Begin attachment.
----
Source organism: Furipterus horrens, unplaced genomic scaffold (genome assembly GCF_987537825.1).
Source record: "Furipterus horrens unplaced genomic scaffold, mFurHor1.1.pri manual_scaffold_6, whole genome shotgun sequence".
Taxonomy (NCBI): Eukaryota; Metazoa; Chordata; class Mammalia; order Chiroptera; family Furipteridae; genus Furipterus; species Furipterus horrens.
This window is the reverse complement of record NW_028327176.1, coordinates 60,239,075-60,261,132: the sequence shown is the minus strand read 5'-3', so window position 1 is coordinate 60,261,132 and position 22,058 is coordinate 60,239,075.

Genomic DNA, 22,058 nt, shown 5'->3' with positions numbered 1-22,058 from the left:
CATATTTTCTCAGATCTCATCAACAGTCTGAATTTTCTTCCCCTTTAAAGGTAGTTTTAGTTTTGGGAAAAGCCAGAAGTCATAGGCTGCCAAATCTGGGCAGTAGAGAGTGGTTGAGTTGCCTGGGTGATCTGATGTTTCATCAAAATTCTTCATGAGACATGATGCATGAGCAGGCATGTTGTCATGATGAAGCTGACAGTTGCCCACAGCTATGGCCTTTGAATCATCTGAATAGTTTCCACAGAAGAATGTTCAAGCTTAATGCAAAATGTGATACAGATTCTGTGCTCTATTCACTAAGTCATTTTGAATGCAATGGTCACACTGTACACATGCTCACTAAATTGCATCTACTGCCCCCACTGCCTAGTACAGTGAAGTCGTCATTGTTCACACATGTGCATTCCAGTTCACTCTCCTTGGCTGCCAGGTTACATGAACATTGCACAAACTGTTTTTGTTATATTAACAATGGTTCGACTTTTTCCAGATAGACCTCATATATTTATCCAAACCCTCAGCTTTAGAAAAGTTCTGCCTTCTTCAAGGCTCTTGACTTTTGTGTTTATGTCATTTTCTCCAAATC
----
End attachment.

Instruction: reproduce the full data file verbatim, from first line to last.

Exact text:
Source organism: Furipterus horrens, unplaced genomic scaffold (genome assembly GCF_987537825.1).
Source record: "Furipterus horrens unplaced genomic scaffold, mFurHor1.1.pri manual_scaffold_6, whole genome shotgun sequence".
Taxonomy (NCBI): Eukaryota; Metazoa; Chordata; class Mammalia; order Chiroptera; family Furipteridae; genus Furipterus; species Furipterus horrens.
This window is the reverse complement of record NW_028327176.1, coordinates 60,239,075-60,261,132: the sequence shown is the minus strand read 5'-3', so window position 1 is coordinate 60,261,132 and position 22,058 is coordinate 60,239,075.

Genomic DNA, 22,058 nt, shown 5'->3' with positions numbered 1-22,058 from the left:
CATATTTTCTCAGATCTCATCAACAGTCTGAATTTTCTTCCCCTTTAAAGGTAGTTTTAGTTTTGGGAAAAGCCAGAAGTCATAGGCTGCCAAATCTGGGCAGTAGAGAGTGGTTGAGTTGCCTGGGTGATCTGATGTTTCATCAAAATTCTTCATGAGACATGATGCATGAGCAGGCATGTTGTCATGATGAAGCTGACAGTTGCCCACAGCTATGGCCTTTGAATCATCTGAATAGTTTCCACAGAAGAATGTTCAAGCTTAATGCAAAATGTGATACAGATTCTGTGCTCTATTCACTAAGTCATTTTGAATGCAATGGTCACACTGTACACATGCTCACTAAATTGCATCTACTGCCCCCACTGCCTAGTACAGTGAAGTCGTCATTGTTCACACATGTGCATTCCAGTTCACTCTCCTTGGCTGCCAGGTTACATGAACATTGCACAAACTGTTTTTGTTATATTAACAATGGTTCGACTTTTTCCAGATAGACCTCATATATTTATCCAAACCCTCAGCTTTAGAAAAGTTCTGCCTTCTTCAAGGCTCTTGACTTTTGTGTTTATGTCATTTTCTCCAAATC